Nursing Home Abuse in Hawaii

Hawaii Nursing Home Laws and Regulations

Nursing home abuse and negligence has become a huge problem in Hawaii. In fact, the website SeniorAssistedLiving.net has flagged nursing homes in the state of Hawaii as being among the worst in the country. Injuries incurred in Hawaii nursing homes range from minor to serious, and sometimes even result in death.

A full 42% of nursing homes in Hawaii have been determined to have unsanitary conditions in their food preparation areas, and in more than 17% of Hawaii nursing homes, residents have been harmed. More than 33% of Hawaii nursing homes and assisted living facilities have been found to have environments that are not conducive to accident-free living, and in over 11% of nursing homes in Hawaii, patients have developed bed sores as a direct result of neglect.

The Law

Under the laws of the state of Hawaii, nursing homes are required to provide the best possible protection to our vulnerable elderly citizens. There are stringent civil penalties for neglect and abuse under Sections 28 through 94 of the Hawaii Code. Caregivers who are found to be in violation of the code can face penalties of anywhere from $500 to $1,000 for each day that the abuse or neglect occurred. They can also be made to cover the costs of any investigation that may be needed in order to prove the abuse or neglect.

The requirements for people bringing lawsuits on their behalf, or on behalf of their loved ones, are similarly stringent. The Statute of Limitations requires that a lawsuit must be filed within two years of discovering the injuries. Further, there is a cap on compensation for non-economic damages. Economic damages would be medical expenses, the cost of moving the loved one to another facility, expenses for physiotherapy or other treatments resulting from an injury due to neglect or abuse within the nursing home, and other quantifiable damages. There is no cap on damages for mental anguish.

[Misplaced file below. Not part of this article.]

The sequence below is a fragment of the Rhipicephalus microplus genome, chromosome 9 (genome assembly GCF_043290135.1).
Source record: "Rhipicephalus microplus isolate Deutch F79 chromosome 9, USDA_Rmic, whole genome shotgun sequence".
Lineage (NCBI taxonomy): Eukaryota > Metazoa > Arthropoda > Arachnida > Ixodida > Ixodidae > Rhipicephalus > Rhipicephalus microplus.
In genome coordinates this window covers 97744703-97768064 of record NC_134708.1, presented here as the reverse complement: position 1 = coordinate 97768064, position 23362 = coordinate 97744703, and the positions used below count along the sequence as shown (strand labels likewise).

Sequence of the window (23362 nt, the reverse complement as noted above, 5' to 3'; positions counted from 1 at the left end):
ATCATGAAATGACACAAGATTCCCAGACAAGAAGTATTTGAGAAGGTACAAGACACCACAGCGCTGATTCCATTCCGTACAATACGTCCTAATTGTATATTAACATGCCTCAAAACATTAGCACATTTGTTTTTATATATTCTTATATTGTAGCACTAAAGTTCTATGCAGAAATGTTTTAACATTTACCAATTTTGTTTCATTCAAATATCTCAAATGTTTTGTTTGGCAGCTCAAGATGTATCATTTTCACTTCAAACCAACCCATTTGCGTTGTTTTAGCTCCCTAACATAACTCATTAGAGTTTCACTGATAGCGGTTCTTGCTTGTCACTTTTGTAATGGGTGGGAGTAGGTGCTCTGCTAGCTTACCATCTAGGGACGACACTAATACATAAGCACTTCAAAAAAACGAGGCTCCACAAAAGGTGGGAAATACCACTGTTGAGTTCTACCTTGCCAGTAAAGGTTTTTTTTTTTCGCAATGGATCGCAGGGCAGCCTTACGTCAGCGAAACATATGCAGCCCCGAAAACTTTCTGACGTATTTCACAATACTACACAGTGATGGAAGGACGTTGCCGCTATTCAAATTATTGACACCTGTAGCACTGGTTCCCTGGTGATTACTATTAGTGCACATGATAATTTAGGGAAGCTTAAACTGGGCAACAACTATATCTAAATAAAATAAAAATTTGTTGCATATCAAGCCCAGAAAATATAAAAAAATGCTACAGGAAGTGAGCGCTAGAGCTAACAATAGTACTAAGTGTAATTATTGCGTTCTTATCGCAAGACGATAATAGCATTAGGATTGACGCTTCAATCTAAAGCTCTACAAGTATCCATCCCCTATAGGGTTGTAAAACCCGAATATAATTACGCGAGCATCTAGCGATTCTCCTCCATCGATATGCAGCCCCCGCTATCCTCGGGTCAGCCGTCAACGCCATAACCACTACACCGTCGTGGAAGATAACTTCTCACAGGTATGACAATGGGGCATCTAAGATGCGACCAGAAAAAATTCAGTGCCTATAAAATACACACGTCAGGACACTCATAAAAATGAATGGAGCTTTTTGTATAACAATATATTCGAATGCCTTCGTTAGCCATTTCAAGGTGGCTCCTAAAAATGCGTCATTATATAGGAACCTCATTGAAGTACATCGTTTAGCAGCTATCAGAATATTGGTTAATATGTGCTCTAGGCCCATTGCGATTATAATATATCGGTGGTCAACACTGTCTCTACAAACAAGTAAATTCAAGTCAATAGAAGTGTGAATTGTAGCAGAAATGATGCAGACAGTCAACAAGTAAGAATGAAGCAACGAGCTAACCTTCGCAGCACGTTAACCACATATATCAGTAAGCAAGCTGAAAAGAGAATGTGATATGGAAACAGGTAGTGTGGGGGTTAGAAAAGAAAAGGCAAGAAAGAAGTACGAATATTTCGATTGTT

Defining Abuse

Under Hawaii law, the term “abuse” has a considerable range of meaning. It can include physical injuries, sexual abuse, psychological abuse, financial exploitation, neglect, and other types of mistreatment and negligent treatment. The Hawaii Code includes the following in its definitions of abuse:

  • Physical pain
  • Bruising, bleeding and other skin injuries
  • Burns
  • Malnutrition
  • Dehydration
  • Poisoning
  • Subdural hematoma
  • Bone fractures
  • Soft tissue swelling
  • Sexual assault (including the taking of pornographic pictures)
  • Mental distress
  • Withholding the necessities of life
  • Wrongful use of a resident’s personal assets
  • Misappropriation of an elderly person’s funds

When any of these kinds of abuse happen, the attorney general in Hawaii is empowered to launch a civil action against the abusive caregiver, on behalf of the state. Nursing home administrators and workers who suspect abuse are required by law to report it. If they fail to do so, they can be held liable.

It is, of course, also incumbent upon family members who suspect that a loved one is being abused to contact the authorities. It is also advisable that family members in this situation contact an elder abuse lawyer in the state of Hawaii for advice and assistance in stopping the abuse. Elder abuse is a serious offense, and the perpetrators of the abuse are subject to sanctions under the law. In the worst case scenario (i.e. where death has resulted from the abuse or neglect), the nursing home can be sued for wrongful death.

If you or a loved one has been harmed by neglect or willful abuse in a nursing home, you should contact an elder abuse attorney immediately in order to ensure that your rights are protected.

Sources:

http://www.assistedseniorliving.net/

http://www.staradvertiser.com/news/20110704__Abuse_goes_unpunished_at_Hawaiis_care_homes.html?id=124960019

http://www.elderly-abuse.com/wordpress/category/states/hawaii/

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